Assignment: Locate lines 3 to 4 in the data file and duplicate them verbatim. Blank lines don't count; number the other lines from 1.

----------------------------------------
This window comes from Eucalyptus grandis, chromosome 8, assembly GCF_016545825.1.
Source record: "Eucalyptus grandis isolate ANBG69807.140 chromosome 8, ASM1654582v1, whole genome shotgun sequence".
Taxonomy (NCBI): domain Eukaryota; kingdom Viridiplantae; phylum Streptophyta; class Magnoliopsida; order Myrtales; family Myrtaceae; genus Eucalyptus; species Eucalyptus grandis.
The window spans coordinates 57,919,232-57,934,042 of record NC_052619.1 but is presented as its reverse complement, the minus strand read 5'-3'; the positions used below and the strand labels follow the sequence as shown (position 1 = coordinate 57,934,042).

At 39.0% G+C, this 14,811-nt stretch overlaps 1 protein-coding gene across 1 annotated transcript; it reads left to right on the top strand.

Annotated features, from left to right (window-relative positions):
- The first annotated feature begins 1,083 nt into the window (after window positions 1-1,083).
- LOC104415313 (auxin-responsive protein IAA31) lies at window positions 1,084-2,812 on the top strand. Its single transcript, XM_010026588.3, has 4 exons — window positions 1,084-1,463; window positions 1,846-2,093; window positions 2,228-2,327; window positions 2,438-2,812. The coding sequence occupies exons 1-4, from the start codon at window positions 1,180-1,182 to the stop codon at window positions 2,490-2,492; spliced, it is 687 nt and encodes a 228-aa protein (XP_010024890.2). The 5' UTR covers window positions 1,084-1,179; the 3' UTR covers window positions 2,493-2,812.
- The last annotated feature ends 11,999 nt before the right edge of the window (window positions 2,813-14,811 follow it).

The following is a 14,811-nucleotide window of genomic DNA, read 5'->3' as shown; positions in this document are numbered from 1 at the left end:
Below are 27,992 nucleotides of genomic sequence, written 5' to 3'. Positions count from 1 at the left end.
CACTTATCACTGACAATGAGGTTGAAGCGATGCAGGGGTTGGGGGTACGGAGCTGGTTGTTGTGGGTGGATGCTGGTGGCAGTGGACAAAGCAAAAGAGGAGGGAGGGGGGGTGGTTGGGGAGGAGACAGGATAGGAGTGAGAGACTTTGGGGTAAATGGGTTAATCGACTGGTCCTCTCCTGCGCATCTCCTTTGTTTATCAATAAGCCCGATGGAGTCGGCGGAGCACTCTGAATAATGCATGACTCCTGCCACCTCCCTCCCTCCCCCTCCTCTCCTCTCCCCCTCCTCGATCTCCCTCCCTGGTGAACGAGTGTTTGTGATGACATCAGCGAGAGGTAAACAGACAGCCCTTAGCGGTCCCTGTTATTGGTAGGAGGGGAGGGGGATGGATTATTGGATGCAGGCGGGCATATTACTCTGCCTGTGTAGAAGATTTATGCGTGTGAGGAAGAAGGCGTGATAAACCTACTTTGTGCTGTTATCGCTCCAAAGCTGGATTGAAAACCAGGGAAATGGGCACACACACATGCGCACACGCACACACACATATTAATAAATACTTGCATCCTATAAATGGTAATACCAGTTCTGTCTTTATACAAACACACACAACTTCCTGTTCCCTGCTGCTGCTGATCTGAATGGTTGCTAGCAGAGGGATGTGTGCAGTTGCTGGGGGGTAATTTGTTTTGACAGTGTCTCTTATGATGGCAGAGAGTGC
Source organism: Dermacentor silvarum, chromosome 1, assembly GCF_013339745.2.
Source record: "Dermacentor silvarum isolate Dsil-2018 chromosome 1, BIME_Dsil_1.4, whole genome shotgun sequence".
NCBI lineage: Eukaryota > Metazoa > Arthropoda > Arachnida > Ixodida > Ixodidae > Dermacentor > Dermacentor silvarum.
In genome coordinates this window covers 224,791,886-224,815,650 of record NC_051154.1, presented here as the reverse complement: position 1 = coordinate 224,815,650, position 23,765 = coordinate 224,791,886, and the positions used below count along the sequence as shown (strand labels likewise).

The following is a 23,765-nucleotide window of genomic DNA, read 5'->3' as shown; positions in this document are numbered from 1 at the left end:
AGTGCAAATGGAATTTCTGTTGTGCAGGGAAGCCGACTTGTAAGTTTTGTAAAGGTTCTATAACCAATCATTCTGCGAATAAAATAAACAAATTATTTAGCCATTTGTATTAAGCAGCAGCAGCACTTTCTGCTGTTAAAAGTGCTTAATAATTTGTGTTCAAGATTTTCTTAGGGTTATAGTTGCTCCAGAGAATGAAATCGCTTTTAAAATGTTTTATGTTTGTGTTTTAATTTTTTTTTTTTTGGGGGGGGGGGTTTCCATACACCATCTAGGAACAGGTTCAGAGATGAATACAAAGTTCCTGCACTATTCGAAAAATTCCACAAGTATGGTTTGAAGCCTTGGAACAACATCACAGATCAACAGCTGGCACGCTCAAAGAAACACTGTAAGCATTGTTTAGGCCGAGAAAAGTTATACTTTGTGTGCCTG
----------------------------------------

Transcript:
Taxonomy (NCBI): domain Eukaryota; kingdom Viridiplantae; phylum Streptophyta; class Magnoliopsida; order Myrtales; family Myrtaceae; genus Eucalyptus; species Eucalyptus grandis.
The window spans coordinates 57,919,232-57,934,042 of record NC_052619.1 but is presented as its reverse complement, the minus strand read 5'-3'; the positions used below and the strand labels follow the sequence as shown (position 1 = coordinate 57,934,042).